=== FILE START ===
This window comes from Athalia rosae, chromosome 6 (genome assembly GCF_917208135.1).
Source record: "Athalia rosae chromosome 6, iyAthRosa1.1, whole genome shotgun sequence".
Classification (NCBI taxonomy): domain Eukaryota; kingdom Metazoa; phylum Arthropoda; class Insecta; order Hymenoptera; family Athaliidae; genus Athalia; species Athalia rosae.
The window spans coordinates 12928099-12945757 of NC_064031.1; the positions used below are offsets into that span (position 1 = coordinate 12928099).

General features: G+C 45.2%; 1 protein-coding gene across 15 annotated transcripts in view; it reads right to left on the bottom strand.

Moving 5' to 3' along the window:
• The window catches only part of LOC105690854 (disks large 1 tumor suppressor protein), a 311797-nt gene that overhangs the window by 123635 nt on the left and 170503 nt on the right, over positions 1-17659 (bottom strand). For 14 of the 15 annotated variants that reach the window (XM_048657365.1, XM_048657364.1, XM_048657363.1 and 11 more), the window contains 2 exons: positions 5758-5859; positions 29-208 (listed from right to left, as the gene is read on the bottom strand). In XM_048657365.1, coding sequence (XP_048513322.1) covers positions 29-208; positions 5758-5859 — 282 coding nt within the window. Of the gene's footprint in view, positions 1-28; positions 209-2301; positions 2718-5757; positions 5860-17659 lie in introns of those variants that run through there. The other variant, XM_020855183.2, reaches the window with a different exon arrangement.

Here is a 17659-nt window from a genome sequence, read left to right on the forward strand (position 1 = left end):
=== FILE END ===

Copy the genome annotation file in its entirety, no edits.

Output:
This window comes from Athalia rosae, chromosome 6 (genome assembly GCF_917208135.1).
Source record: "Athalia rosae chromosome 6, iyAthRosa1.1, whole genome shotgun sequence".
Classification (NCBI taxonomy): domain Eukaryota; kingdom Metazoa; phylum Arthropoda; class Insecta; order Hymenoptera; family Athaliidae; genus Athalia; species Athalia rosae.
The window spans coordinates 12928099-12945757 of NC_064031.1; the positions used below are offsets into that span (position 1 = coordinate 12928099).

General features: G+C 45.2%; 1 protein-coding gene across 15 annotated transcripts in view; it reads right to left on the bottom strand.

Moving 5' to 3' along the window:
• The window catches only part of LOC105690854 (disks large 1 tumor suppressor protein), a 311797-nt gene that overhangs the window by 123635 nt on the left and 170503 nt on the right, over positions 1-17659 (bottom strand). For 14 of the 15 annotated variants that reach the window (XM_048657365.1, XM_048657364.1, XM_048657363.1 and 11 more), the window contains 2 exons: positions 5758-5859; positions 29-208 (listed from right to left, as the gene is read on the bottom strand). In XM_048657365.1, coding sequence (XP_048513322.1) covers positions 29-208; positions 5758-5859 — 282 coding nt within the window. Of the gene's footprint in view, positions 1-28; positions 209-2301; positions 2718-5757; positions 5860-17659 lie in introns of those variants that run through there. The other variant, XM_020855183.2, reaches the window with a different exon arrangement.

Here is a 17659-nt window from a genome sequence, read left to right on the forward strand (position 1 = left end):